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The usage notes say, “Never use however when you mean to say but.” We should only include such proscriptions if they are backed by references. If retained, the wording should show that third parties denounce the usage instead of give the impression that the English Wiktionary proscribes it. Rod (A. Smith) 21:47, 21 September 2007 (UTC)
The "Adverb" section has this: (degree) To whatever degree. / However clear you think you've been, many questions will remain. And below, the "Conjunction" section has this: To whatever extent. However far he may get, there'll be many that get further. For me that's absolutely the same thing, whether you call it "extent" or "degree." I'm not yet sure what to remove; but one of them MUST be removed, since either the former does not show the adverbial use, or the latter does not show the conjunctional use. -andy 220.127.116.11 10:13, 5 February 2011 (UTC)
I have the same reaction as andy. Any follow-up on this? To me, "however" in "Dress however you like" is clearly an adverb; I don't see any possibility for debate on this. I see that the print edition of the American Heritage Dictionary also calls it a conjunction in this case, but it seems to me that that might be ... um ... a mistake. 18.104.22.168 16:25, 4 August 2013 (UTC)
- See WT:RFC#however. I think the Adverb and the Conjunction part-of-speech sections are both valid, but the senses are assigned to them in such a random way that you really can't make sense of which is which. Chuck Entz (talk) 21:53, 4 August 2013 (UTC)
I think "In whatever way" should be a further, distinct meaning. Like when you say: "however things may turn out...". Or check this example: "However you mean it, saying “Your children have touched me and I’m pretty sure I’ve touched them too” is never a wise thing to say when you’ve been pretending to be a supply teacher and are stood in front of some shocked parents."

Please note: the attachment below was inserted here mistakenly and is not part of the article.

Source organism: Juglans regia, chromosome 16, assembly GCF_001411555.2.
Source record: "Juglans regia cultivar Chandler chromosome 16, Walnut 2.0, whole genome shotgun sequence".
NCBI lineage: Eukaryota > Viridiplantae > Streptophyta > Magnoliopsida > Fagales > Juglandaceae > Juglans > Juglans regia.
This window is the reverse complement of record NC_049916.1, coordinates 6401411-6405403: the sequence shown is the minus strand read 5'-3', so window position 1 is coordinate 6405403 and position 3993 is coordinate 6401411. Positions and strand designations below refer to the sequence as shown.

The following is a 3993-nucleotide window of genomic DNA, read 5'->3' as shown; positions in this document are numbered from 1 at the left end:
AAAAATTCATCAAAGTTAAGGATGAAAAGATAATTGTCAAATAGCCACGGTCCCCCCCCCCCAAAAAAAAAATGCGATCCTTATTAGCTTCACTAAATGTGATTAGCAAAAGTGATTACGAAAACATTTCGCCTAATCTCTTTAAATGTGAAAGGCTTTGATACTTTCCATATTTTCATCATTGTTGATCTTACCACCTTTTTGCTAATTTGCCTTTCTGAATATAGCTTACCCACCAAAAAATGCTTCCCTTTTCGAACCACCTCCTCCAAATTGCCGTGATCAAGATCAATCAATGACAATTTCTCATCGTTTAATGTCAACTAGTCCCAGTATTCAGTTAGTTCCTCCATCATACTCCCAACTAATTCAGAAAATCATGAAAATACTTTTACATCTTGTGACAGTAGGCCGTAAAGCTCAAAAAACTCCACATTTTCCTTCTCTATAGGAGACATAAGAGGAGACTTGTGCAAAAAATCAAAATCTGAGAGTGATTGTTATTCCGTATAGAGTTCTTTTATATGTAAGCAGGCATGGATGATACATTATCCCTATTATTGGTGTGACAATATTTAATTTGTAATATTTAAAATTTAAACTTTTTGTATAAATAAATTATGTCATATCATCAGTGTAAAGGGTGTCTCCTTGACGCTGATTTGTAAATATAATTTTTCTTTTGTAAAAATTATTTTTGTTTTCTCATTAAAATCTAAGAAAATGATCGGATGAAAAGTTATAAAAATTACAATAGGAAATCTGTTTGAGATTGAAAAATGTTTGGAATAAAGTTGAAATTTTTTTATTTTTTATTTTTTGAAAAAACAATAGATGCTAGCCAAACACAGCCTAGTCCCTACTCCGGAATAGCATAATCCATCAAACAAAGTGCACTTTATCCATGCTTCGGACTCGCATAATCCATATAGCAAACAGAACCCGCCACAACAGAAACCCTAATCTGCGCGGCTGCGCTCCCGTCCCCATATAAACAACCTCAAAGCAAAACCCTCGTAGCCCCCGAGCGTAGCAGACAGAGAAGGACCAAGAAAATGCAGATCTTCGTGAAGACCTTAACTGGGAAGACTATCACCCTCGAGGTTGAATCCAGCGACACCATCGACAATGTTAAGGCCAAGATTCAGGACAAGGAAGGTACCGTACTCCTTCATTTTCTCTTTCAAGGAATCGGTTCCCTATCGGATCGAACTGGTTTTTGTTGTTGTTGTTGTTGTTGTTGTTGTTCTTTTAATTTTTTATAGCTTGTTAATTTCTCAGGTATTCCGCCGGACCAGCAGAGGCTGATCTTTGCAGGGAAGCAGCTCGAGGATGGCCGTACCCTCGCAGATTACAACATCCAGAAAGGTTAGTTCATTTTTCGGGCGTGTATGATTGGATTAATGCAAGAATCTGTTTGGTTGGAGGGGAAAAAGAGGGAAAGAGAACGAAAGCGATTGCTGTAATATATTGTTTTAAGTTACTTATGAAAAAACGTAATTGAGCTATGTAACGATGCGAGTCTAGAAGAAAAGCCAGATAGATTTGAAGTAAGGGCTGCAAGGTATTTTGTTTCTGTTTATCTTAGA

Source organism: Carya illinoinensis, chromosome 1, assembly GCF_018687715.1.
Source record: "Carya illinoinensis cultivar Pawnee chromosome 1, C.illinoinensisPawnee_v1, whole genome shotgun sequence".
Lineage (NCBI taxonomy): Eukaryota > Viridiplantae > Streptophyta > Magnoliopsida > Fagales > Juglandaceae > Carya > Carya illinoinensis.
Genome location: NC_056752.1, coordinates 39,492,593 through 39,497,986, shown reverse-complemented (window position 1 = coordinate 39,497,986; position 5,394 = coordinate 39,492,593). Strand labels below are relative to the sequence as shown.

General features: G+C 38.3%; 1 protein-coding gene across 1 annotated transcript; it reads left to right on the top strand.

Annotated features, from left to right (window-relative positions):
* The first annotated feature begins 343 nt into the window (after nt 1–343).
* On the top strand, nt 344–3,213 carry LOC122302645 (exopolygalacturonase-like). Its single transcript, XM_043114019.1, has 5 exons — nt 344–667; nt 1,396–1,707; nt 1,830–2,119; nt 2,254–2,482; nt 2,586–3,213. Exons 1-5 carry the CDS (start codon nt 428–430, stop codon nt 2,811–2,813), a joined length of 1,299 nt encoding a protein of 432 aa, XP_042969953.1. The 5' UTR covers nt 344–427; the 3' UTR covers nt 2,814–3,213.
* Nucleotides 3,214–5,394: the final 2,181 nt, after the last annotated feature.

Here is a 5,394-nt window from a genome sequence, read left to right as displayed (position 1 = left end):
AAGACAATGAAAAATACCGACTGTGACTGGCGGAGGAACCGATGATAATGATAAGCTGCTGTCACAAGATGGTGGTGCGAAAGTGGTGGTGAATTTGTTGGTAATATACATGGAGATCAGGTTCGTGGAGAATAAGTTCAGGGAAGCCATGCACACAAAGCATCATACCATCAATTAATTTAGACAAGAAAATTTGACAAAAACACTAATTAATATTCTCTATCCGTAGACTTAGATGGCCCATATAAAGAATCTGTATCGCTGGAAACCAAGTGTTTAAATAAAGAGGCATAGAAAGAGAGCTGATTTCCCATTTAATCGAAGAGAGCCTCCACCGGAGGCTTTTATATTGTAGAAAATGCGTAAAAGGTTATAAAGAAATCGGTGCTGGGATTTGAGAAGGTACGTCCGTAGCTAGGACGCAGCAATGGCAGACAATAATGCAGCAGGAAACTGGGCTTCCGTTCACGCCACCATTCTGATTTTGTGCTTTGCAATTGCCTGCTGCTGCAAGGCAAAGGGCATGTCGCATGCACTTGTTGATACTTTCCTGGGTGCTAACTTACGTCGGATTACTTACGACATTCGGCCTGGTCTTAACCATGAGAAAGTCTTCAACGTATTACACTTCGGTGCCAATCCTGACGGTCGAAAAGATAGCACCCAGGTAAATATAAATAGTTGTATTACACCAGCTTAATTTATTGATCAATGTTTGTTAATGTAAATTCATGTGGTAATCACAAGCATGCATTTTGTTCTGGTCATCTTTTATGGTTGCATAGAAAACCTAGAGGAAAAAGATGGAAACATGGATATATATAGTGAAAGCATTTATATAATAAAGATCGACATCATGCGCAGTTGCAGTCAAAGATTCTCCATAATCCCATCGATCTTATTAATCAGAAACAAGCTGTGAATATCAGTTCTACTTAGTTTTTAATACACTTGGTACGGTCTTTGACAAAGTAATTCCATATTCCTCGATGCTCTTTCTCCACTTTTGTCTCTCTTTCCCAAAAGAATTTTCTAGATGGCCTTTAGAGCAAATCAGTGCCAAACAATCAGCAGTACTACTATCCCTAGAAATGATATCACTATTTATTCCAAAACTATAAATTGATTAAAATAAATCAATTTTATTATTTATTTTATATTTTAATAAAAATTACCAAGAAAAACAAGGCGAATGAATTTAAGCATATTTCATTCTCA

- I think the first sense in the 'Conjunction' section covers that. What do you think? Also, remember to sign your posts with ~~~~. --Μετάknowledgediscuss/deeds 01:03, 20 July 2012 (UTC)
- I disagree. Also looked up another dictionary where it is different (see sense#1 there). Actually, it seems totally clear to me but I am not a native speaker while I guess for native speakers meanings that have evolved from each other may overlap. For me, the current conjunctive sense (sense#1) is synonymous with "but"; not necessarily implying that many ways were tried or could be tried in order to reach another conclusion, but to no avail. E.g. one can say "Mangos are delicious; however, they are expensive." without contemplating ways or manners (maybe you do consider degrees - of deliciousness -, which appears to me as an etimologycal link). By the way, I'd even tag sense#1 with word class conjunction (like here, again). Regarding the new meaning I suggest, I feel a clear emphasis on the how element. (Sorry for the missing signature, I am not a frequent editor.) --Providus (talk) 21:06, 20 July 2012 (UTC)